Auditorium Acoustics 101:
The Quieter, the Better
Let's start with the basics. The architect designs a great looking and comfortable auditorium. The sound contractor installs a great looking sound system. The people attend the grand opening and are impressed with what they see, but they have gathered for more than a dazzling display of architecture, lighting, electronics, carpets, glass, surface textures and paint. They have come to be in an auditorium, a place to hear and, moreover, a place to listen to and learn from the lecture or, as the case may be, the sermon. The outer beauty of an auditorium is recognized by how it looks, but the inner more lasting beauty of the auditorium is truly known by how it sounds. And with this we mark the beginning of our journey into auditorium acoustics.
Lots of sound, but little is heard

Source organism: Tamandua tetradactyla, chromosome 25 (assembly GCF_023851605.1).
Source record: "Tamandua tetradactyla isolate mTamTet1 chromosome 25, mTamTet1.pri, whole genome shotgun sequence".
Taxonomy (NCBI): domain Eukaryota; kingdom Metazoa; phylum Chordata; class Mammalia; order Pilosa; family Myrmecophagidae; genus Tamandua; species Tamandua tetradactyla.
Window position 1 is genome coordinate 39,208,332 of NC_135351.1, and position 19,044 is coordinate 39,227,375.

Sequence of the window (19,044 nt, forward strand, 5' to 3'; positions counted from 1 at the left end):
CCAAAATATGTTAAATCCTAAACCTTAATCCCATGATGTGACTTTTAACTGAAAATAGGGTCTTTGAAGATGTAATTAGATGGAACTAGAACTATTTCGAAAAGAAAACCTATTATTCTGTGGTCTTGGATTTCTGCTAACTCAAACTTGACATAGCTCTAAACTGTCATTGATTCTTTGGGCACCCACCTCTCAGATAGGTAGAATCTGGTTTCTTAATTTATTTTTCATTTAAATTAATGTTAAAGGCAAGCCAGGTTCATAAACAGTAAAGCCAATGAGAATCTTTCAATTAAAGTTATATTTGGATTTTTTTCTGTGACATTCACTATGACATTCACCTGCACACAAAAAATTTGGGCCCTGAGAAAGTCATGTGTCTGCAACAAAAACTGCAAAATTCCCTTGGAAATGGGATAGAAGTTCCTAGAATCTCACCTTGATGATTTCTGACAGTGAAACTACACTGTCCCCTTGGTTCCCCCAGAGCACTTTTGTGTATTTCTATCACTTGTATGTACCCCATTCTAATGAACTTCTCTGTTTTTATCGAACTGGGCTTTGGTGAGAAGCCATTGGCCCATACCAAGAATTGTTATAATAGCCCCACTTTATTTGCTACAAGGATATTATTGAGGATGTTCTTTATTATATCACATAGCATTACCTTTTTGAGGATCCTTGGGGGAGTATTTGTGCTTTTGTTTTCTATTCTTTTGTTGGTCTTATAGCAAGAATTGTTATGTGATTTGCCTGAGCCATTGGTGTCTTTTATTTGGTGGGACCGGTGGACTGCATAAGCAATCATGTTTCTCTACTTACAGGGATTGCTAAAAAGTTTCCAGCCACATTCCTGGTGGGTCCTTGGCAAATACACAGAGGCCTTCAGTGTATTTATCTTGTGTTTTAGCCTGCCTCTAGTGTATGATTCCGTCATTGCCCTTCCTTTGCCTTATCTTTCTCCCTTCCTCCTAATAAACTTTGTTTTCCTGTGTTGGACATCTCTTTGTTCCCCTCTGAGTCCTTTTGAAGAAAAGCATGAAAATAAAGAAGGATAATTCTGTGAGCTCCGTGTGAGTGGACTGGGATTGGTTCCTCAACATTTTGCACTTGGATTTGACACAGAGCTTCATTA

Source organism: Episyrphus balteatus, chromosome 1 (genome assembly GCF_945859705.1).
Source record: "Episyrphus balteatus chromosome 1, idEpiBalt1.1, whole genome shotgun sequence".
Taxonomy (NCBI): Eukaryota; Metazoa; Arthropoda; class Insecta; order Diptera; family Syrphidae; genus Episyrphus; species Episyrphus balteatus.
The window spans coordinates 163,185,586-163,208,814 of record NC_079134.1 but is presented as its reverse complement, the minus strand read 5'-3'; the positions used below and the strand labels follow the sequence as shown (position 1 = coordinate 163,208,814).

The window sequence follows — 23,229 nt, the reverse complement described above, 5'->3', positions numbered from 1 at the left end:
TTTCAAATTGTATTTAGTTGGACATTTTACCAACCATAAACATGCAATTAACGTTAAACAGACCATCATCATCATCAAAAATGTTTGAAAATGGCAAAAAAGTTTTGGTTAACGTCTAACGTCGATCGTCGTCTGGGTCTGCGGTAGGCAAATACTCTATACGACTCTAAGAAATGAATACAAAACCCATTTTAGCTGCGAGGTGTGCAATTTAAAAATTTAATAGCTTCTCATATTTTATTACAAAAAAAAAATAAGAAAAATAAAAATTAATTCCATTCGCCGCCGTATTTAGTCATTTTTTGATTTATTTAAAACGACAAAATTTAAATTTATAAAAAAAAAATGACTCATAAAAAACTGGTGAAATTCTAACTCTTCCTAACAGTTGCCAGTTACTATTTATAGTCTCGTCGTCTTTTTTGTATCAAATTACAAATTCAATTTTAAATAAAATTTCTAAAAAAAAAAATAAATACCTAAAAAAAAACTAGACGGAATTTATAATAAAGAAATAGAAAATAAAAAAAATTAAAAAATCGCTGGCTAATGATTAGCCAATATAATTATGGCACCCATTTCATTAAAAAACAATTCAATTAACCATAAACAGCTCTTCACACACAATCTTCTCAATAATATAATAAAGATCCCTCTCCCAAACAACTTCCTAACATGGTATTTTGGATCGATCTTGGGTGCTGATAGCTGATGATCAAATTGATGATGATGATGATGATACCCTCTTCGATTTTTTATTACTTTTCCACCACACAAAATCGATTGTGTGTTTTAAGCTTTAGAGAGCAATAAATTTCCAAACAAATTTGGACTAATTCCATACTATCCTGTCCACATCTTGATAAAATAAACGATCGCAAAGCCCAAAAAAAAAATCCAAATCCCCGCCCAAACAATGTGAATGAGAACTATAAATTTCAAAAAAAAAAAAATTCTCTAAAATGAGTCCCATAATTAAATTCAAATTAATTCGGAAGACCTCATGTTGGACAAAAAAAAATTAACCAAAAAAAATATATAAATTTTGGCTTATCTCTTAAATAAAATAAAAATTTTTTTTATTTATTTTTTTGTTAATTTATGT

A sound wave starts at the loud speaker, which is suspended high overhead in the front of the hall. Seated way below, are the many people who came to hear that sound. The greater the size of the audience, the farther from the speaker they have to sit. An audience of 1,000 people would occupy about 8,000 square feet of floor space. A member of that audience typically might be seated some 50 feet away from the loudspeaker. The sound wave emitted by the loudspeaker spreads out in the shape of an expanding quarter sphere. By the time this wave reaches the audience, it has expanded out to a radius of about 50 feet. It has spread out over a quarter sphere surface area of 7,850 square feet or about 1.13 million square inches.
Each ear of a person collects about one square inch of sound, funneling it down into the eardrum. A person in the audience of an auditorium collects about two square inches of the sound wave, that's just about 0.00017 percent of the total sound emitted by the central cluster loud speaker. This tiny fraction of sound is called the "direct sound" because it goes directly from the loud speaker to the listeners' ears. (Figure-1).